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Reddish Egret - BirdForum Opus

Adult dark morph E. r. rufescens in breeding plumage
Photo © by kverschoor
Galveston, Texas, USA, 14 January 2006
Egretta rufescens

Dichromanassa rufescens


Subspecies E. r. dickeyi
Photo © by Joseph Morlan
Bolsa Chica Ecological Reserve, Huntington Beach, Orange County, California, USA., USA, 30 July 2016

Length: 26-31¾" (66–81 cm). Wingspan: 46" (117cm), Weight: 1lb (450gm)
Adult: A large polymorphic wading bird with long, flexible neck and long legs characteristic of the family. Most birds are dark morph, and easy to identify with their reddish head and neck, grayish body, conspicuously two-toned pink bill with dark tip and whitish eye. Immatures are greyish-brown, paler below with reddish tinge to head and neck faint or absent. Bill is mostly black in non-breeding birds.


The Pacific coast subspecies has paler head and neck than eastern birds. In the Gulf of Mexico there is a small population (no more than 7%) of white morph birds, more common further south in the Caribbean. It can be difficult to distinguish from other egrets: note the completely dark legs, dark lores and long dark heavy two-toned bill.

Similar Species

Little Blue Heron is similar but is smaller without a pink bill base. It is darker slate-blue and its head and neck are dark maroon in breeding plumage. Immature Little Blue is similar to white morph Reddish Egret but has dusky wing-tips and greenish legs. Snowy Egret is even smaller with yellow feet and lores and slimmer dark bill. Reddish Egret's distinctive foraging behavour, lurching and dashing about with wings spread is diagnostic.

Juvenile E. r. rufescens in flight
Photo © by onlybill
Quintana, Texas, USA 15 June 2008


North America, Central America, and northern South America as well as in the Caribbean.
In North America breeds on the Gulf Coast of the USA, Mexico and on the Pacific Coast of Mexico; outside breeding season spreads to California (where it may also breed) as well as north along the Atlantic coast. In Central America is found in summer along the coast of Yucatan in Mexico and Honduras and on the Pacific coast down to Costa Rica. More widespread outside of breeding season.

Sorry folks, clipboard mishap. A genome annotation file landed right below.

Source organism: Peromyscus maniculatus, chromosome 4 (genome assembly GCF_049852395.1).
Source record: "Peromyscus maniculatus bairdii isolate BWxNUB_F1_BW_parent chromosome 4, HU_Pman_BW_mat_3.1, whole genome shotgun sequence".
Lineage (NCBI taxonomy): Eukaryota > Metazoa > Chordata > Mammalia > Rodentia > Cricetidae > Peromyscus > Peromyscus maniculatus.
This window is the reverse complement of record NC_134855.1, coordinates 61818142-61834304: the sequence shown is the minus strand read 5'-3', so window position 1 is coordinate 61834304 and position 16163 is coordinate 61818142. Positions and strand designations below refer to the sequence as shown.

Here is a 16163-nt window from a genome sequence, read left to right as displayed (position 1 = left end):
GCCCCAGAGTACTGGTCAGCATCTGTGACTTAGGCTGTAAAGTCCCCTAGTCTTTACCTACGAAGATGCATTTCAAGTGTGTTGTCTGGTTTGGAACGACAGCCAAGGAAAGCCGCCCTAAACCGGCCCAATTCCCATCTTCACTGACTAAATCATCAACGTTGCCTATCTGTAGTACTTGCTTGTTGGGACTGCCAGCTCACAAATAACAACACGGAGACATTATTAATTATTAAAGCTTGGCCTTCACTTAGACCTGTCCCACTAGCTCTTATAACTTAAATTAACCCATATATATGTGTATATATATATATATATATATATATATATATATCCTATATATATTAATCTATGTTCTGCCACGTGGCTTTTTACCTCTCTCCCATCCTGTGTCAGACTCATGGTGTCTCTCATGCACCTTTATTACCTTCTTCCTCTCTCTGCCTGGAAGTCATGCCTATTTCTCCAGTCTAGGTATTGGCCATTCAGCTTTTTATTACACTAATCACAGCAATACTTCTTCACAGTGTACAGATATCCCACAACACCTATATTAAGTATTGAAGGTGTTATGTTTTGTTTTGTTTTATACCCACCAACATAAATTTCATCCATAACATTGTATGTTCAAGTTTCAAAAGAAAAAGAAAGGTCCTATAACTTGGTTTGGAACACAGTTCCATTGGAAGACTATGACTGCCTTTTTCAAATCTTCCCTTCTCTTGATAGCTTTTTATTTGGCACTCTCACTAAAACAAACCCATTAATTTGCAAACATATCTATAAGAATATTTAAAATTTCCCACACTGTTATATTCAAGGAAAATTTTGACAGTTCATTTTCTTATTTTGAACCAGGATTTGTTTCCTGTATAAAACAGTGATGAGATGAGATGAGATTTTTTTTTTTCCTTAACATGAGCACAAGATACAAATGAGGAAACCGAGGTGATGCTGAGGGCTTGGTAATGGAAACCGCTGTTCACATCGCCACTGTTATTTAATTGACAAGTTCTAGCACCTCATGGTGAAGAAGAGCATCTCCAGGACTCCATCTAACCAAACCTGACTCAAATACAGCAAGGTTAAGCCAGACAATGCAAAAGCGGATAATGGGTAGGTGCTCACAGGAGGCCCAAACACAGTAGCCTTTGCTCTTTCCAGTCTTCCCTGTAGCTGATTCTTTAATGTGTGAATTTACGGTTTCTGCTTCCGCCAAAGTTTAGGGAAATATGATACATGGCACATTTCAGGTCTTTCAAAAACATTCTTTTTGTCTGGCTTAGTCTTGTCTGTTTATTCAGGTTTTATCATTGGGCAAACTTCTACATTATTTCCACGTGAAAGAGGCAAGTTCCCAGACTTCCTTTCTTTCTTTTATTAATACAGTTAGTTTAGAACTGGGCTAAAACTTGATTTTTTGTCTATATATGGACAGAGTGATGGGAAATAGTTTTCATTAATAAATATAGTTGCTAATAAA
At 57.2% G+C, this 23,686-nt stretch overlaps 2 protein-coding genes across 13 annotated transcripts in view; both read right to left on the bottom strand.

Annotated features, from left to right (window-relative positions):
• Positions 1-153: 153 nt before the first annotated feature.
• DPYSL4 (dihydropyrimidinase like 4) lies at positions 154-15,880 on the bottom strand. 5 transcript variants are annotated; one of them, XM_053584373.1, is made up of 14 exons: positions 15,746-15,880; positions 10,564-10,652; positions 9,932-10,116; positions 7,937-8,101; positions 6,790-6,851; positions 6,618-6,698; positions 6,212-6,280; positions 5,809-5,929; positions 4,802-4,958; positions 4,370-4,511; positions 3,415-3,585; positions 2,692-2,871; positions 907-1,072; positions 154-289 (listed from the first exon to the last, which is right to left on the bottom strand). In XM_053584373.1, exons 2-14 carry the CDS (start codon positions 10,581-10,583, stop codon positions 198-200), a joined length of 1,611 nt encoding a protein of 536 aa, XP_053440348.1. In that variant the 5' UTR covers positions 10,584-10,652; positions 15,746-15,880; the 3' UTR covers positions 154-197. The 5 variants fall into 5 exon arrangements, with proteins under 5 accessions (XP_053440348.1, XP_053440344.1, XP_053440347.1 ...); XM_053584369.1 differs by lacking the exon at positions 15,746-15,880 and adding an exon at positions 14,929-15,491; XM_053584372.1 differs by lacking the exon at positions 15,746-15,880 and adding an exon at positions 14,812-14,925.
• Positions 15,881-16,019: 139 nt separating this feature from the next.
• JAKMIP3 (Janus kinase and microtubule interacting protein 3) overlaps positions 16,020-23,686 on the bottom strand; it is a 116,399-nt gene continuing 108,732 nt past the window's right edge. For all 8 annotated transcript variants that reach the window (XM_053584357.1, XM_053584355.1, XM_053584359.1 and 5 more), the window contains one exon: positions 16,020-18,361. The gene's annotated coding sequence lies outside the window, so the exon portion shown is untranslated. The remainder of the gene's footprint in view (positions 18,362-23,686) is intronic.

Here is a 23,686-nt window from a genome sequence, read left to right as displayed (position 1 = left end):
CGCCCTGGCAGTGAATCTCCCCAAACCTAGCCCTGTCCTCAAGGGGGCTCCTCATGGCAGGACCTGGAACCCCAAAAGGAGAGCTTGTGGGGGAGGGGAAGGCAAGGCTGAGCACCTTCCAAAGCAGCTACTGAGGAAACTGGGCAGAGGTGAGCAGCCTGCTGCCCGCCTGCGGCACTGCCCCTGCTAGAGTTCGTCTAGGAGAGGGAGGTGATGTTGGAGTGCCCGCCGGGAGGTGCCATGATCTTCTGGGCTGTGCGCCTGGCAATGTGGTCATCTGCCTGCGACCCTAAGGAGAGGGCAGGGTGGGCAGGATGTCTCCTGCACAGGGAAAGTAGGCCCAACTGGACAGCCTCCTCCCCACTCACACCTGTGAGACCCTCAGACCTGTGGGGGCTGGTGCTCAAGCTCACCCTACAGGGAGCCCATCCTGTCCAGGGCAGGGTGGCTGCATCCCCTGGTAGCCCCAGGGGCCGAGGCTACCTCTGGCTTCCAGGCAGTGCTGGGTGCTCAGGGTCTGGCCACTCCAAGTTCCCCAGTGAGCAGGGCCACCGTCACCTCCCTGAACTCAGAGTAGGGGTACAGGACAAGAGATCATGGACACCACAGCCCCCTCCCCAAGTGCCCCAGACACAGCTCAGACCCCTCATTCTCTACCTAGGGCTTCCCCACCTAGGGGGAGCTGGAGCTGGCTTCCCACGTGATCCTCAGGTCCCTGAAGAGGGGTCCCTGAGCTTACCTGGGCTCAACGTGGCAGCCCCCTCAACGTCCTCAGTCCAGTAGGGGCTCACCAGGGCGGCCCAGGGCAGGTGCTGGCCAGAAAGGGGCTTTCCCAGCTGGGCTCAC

In northern South America is found on the caribbean coast of Colombia and Venezuela.
In the Caribbean, it is expected to be breeding in Bahamas and Cuba, with recent summer records also from Hispaniola and Puerto Rico. Extirpated as breeding bird in Jamaica, but occurs there outside of breeding season. Vagrant in Panama.



Adult E. r. rufescens in flight
Photo © by bobsofpa
Fort de Soto Park, Florida, USA, February 2015

Two subspecies are recognized:[1]


Mainly coastal, found on tidal mudflats and estuaries, rarely inland.



They nest on coastal islands almost year round in Florida, with peaks in November to January and February to May; March to June in Texas; and summer in Baja California. The nest is quite flat and large for the size of the bird. It is composed of dry sticks, interspersed with grass and leaves. They form colonies alongside other herons, spoonbills or cormorants. On arid islands they nest on low shrubs, cactus or on ground but in mangroves they use trees or high bushes. Clutch is typically 3-4 eggs; incubation period is 25-26 days. Chicks of white morph have white down, while those of dark morph have smoky grey down with greyish cinnamon head and neck. The young fledge in about 45 days.


Forages in shallow coastal areas and estuaries for small fish, usually no more than 10 cm/4 inch long. Usually solitary, they move quickly compared to other wading birds. They have a variety of feeding techniques either holding or flicking their wings open when feeding, presumably to either cast shadow and attracting fish or to scare the fish into movement which makes them easier to see.


Usually silent. Most common call is a throaty awwwwh or AWWH-uhh.



  1. Clements, J. F., T. S. Schulenberg, M. J. Iliff, D. Roberson, T. A. Fredericks, B. L. Sullivan, and C. L. Wood. 2018. The eBird/Clements checklist of birds of the world: v2018. Downloaded from http://www.birds.cornell.edu/clementschecklist/download/
  2. Lowther, P. E. and R. T. Paul (2002). Reddish Egret (Egretta rufescens), version 2.0. In The Birds of North America (A. F. Poole and F. B. Gill, Editors). Cornell Lab of Ornithology, Ithaca, NY, USA. https://doi.org/10.2173/bna.633
  3. Ebird for updated range information
  4. Martínez-Vilalta, A., Motis, A., Kirwan, G.M. & Marks, J.S. (2018). Reddish Egret (Egretta rufescens). In: del Hoyo, J., Elliott, A., Sargatal, J., Christie, D.A. & de Juana, E. (eds.). Handbook of the Birds of the World Alive. Lynx Edicions, Barcelona. (retrieved from https://www.hbw.com/node/52685 on 26 October 2018).

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